“One account for all things Microsoft.” That’s what the login screen says.

It’s a lie.

Before we talk about licenses – and oh, how I know you’re looking forward to that! – let’s go through the two types of Microsoft accounts again.

You have a personal Microsoft account.

You may also have a work or school Microsoft account.

They’re separate. Different divisions of the company. Different services, although many of them have the same names – two different OneDrives, two different places for OneNote notebooks.

And two different sets of rules for Office licenses, which is why I bring it up.

You need a license to use Word, Excel, and Outlook

It sounds obvious, doesn’t it? The Office programs are licensed. If you don’t have a license, you can’t use them.

But that’s not quite the way it used to work. For years you could install Office on a computer and the Office programs would work for anyone who used the computer. That system is called per device licensing. Frequently the same license could be used on two computers.

Today each person needs their own license for the subscription Office programs. It’s per user licensing.

It sounds vaguely like a step backwards but there are some advantages. Microsoft is generous about the way the system works, especially for individuals and families.

Look in the upper right corner of Word or Excel to see what account is signed in. Microsoft checks online every two or three nanoseconds to see if that account has a license. If the account only has some cheap-ass basic business mailbox without an Office license, sooner or later the programs will show “Unlicensed” or “Deactivated” or “Terminate on sight” and a bunch of things will stop working.

It’s been happening to a lot of my clients in the last few months. Office Watch noticed that Microsoft began enforcing the rules more aggressively a few months ago.

Quick recap:

For the subscription Office programs, you have to be signed into the programs with a personal or business Microsoft account that has a license that covers the programs.

If you don’t have a license, you can’t use them.

But why?

Money. Money money money money.

Sure, but we don’t always have to be cynical, do we? We are big-hearted, generous people, and if you squint a bit, you can see Microsoft working hard to focus on your account and make the license worth what it costs. And now that I’ve made the money joke – which I wouldn’t have missed for the world – it’s actually not true. Individual and family accounts are cheap and the terms get more generous all the time.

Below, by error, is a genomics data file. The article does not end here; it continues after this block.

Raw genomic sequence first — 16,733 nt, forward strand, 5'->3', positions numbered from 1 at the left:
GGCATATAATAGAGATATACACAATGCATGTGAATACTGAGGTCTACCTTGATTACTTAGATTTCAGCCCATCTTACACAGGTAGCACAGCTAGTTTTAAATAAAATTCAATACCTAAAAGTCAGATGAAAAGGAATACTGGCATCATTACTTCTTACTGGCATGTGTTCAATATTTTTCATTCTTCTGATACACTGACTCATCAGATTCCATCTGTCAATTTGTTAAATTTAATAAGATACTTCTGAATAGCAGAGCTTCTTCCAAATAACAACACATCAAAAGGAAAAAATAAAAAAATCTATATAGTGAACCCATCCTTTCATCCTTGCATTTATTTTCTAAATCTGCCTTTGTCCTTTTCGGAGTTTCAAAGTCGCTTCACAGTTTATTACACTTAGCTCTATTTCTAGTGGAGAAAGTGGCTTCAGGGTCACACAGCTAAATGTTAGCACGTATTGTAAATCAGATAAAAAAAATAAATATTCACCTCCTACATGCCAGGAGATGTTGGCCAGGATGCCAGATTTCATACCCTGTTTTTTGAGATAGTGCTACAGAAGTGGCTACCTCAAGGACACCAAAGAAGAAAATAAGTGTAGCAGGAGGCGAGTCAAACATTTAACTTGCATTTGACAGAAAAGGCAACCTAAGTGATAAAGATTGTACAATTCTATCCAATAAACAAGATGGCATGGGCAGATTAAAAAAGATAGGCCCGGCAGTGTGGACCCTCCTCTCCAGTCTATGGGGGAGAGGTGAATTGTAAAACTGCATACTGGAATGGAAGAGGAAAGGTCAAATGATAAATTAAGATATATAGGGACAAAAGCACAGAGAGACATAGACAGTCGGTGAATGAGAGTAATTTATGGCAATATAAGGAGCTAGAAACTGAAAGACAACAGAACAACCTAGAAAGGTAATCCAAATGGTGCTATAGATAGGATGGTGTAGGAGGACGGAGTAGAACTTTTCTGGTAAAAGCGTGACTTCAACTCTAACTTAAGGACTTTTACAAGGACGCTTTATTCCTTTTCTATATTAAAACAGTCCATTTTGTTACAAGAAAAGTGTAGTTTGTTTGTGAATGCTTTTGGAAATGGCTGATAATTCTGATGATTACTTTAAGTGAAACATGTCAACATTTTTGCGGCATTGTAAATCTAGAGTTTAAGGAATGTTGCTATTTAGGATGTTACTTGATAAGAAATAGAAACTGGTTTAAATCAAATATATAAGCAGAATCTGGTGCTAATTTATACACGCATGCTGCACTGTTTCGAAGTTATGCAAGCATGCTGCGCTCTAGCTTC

Getting signed into the Office programs with the right account is important for more than just Microsoft’s balance sheet. When you log in with your licensed account, Microsoft connects you with your OneDrive files – they’re deeply integrated in the Office programs. Microsoft syncs your list of recent files. Some program settings are synced so you don’t have start from scratch on each new computer.

Mostly it’s about OneDrive. The license includes 1Tb of OneDrive file space and lets you back up your desktop and documents to OneDrive with a couple of clicks and access them easily from Office programs, both on the computer and online. You don’t want someone else to get into your files every time they open Word, right? Of course not. That’s your stuff and it’s private and it’s not because there’s anything to be ashamed of, there are just a couple of things that it would be easier not to have to explain, okay?

Fun fact: you can sign in with both a personal and a work account and switch between them in the upper right corner of Word and Excel to get connected to two different sets of files. Only one of them needs to have an Office license.

Personal licenses for Office: such a deal!

A Microsoft 365 Personal subscription is $69.99/year.

With a Microsoft 365 Personal subscription, you can install the Office programs on as many devices as you like. Go nuts. Old limits don’t apply.

You can only be signed into five devices simultaneously but that’s pretty much a non-issue. If you sign into a sixth device, Microsoft will automatically sign you out of whichever device hasn’t been used for the longest time. It’s entirely behind the scenes – you don’t have to do anything. Basically you just bounce around from PC to Mac to iPad to phone to laptop to, I don’t know, your four other computers, and use the Office programs on all of them. Here are the details from Microsoft.